Dan in NY

  28. Vics April 6, 2011 at 1:40 pm #

    Loved this weeks L2M, Primal Scream’s ‘Screamadelica’…..!! Took me back to my youth and my party days hehehe, had me dancing round me living room and i remembered all the lyrics like they bought it out yesterday.. love the tones of Bobby’s drawn out voice, bless him. Love all the tracks, but ‘loaded’ still has to be the most memorable! Love ‘Damaged’ too, shows a sensitivity and spirituality too…

  29. Trish November 29, 2011 at 5:55 pm #

    Sorry, I can’t just sit and listen to “Off the Wall”. I have to dance!

  30. equitysoftware March 24, 2021 at 6:29 pm #

    HILoved this weeks L2M, Primal Scream’s ‘Screamadelica’…..!! Took me back to my youth and my party days hehehe, had me dancing round me living room and i remembered all the lyrics like they bought it out yesterday.. love the tones of Bobby’s drawn out voice, bless him. Love all the tracks, but ‘loaded’ still has to be the most memorable! Love ‘Damaged’ too, shows a sensitivity and spirituality too…


  1. Living to music | REDUX RECORDS - August 2, 2010

    […] on August 2, 2010 by Andy Whittaker Greg Wilson is encouraging people to listen to music over at his blog, nothing original about that you might be thinking, but the way he is going about it is.  […]

  2. Greg Wilson – In Conversation « Loop - September 22, 2010

    […] https://blog.gregwilson.co.uk/2010/06/living-to-music/ […]

  3. Living To Music « Deceptive Resolution - September 29, 2010

    […] Living To Music by Greg Wilson. […]

  4. music like dirt » A few of my favourite things 5 - October 17, 2010

    […] blog is always a great read and he’s come up with the inspired concept of  ”Living To Music” get-together’s.  The idea is to come together with a group of friends, turn off your mobile, silence your […]

  5. Greg Wilson – Living To Music « We Love… Life - January 6, 2011

    […] Read the rest at Greg’s insightful blog, here… […]

  6. Classic Album Sundays | Londonist - January 19, 2011

    […] listen to classic albums in full without interruptions. The idea was inspired by a blog post from DJ Greg Wilson who felt as though listening to music had become a passive activity. Rather than it being something […]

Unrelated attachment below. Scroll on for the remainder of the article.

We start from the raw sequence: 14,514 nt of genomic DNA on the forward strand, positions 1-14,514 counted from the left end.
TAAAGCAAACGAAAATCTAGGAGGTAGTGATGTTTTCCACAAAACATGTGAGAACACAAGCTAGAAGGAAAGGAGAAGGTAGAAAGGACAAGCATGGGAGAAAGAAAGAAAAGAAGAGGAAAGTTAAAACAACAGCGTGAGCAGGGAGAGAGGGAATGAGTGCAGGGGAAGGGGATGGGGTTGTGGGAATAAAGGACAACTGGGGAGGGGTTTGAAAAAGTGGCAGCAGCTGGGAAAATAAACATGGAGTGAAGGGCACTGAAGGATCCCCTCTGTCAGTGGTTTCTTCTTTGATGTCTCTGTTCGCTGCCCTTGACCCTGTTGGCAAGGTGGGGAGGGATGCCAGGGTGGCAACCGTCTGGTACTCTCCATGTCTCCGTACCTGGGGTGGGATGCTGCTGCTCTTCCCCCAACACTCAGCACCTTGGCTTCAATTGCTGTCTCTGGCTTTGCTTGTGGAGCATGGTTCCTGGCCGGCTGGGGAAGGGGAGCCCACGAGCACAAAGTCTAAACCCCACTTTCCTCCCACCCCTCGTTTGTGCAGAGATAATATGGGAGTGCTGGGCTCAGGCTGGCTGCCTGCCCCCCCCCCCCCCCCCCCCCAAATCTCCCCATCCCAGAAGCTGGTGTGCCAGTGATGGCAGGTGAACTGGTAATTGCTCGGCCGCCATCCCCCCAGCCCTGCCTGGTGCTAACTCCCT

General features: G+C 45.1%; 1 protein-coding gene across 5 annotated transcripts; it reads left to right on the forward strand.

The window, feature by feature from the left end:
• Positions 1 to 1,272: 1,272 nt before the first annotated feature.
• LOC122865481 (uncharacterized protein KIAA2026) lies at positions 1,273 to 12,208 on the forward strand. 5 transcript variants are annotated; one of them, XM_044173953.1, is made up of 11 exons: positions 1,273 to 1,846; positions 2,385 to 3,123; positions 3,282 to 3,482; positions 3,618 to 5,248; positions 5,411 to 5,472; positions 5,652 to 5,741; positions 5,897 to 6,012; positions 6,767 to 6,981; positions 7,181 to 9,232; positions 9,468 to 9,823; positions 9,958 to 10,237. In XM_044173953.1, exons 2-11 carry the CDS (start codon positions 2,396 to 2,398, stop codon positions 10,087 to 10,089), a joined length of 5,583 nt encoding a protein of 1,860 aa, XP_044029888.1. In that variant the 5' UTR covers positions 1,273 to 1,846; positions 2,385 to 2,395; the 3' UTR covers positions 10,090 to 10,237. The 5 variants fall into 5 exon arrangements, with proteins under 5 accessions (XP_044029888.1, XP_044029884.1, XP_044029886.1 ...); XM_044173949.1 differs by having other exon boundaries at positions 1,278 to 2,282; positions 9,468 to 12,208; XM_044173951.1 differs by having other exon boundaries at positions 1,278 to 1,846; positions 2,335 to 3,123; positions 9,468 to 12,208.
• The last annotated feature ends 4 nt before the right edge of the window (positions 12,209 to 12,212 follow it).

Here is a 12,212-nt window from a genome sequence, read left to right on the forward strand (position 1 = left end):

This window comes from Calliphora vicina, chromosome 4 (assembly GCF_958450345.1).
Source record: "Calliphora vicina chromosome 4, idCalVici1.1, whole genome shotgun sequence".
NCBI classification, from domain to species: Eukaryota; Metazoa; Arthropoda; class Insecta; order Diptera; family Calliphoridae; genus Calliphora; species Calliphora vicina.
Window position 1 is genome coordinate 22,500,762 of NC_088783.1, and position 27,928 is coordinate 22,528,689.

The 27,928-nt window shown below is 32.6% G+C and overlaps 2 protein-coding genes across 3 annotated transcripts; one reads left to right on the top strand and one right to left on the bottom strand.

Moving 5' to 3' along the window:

7. Digital Exodus – Record Listening Clubs Arise In UK « alison mccarthy - January 24, 2011

    […] of August to listen to Marvin Gaye’s What’s Going On, he encouraged readers of his blog to not only do the same, but to spread the word to others through Twitter and Facebook to create a […]

  8. Living To Music – Grace Jones ‘Nightclubbing’ « Rock's Backpages Blogs - March 4, 2011

    […] This Sunday (March 6th), at 9pm, you’re invited to share a listening session with some likeminded souls, wherever you might be. This can be experienced either alone or communally, and you don’t need to leave the comfort of your own home to participate. Full lowdown here: https://blog.gregwilson.co.uk/2010/06/living-to-music/ […]

  9. Classic Album Sundays « Rock's Backpages Blogs - March 4, 2011

    […] Living To Music guidelines: https://blog.gregwilson.co.uk/2010/06/living-to-music/ […]

  10. Radio LoungeFM: Bewusst gehört - der Club zum gemeinsamen Musikhören - Österreich entspannt. - July 25, 2011

    […] DJ Greg Wilson, als er einen Eintrag in seinem Blog verfasste. Er hatte recht. Und löste mit seinem Artikel einen positiven Effekt aus. Damit die Musik wieder in den Vordergrund rückt, griff DJane, […]

  11. inACTIVE Listening « bubblebeach - November 27, 2011

    […] on to the reason for this post.   After reading an article from Greg Wilson’s blog titled Living To Music where it talks about exactly this. Listening to music with full attention on the music.  It got […]

  12. Protein - Future of Music Listening part two || Insider London blog - January 4, 2013

    […] LIVING TO MUSIC […]

  13. Listening to music | Life, Technology and more… - February 5, 2013

    […] contact and innovative UK Dj/Producer Greg Wilson has a 33-minute interview, I assume based on his Living to music series that he has been running for a couple of years now. Greg talks about actually sitting and actually […]

Leave a Reply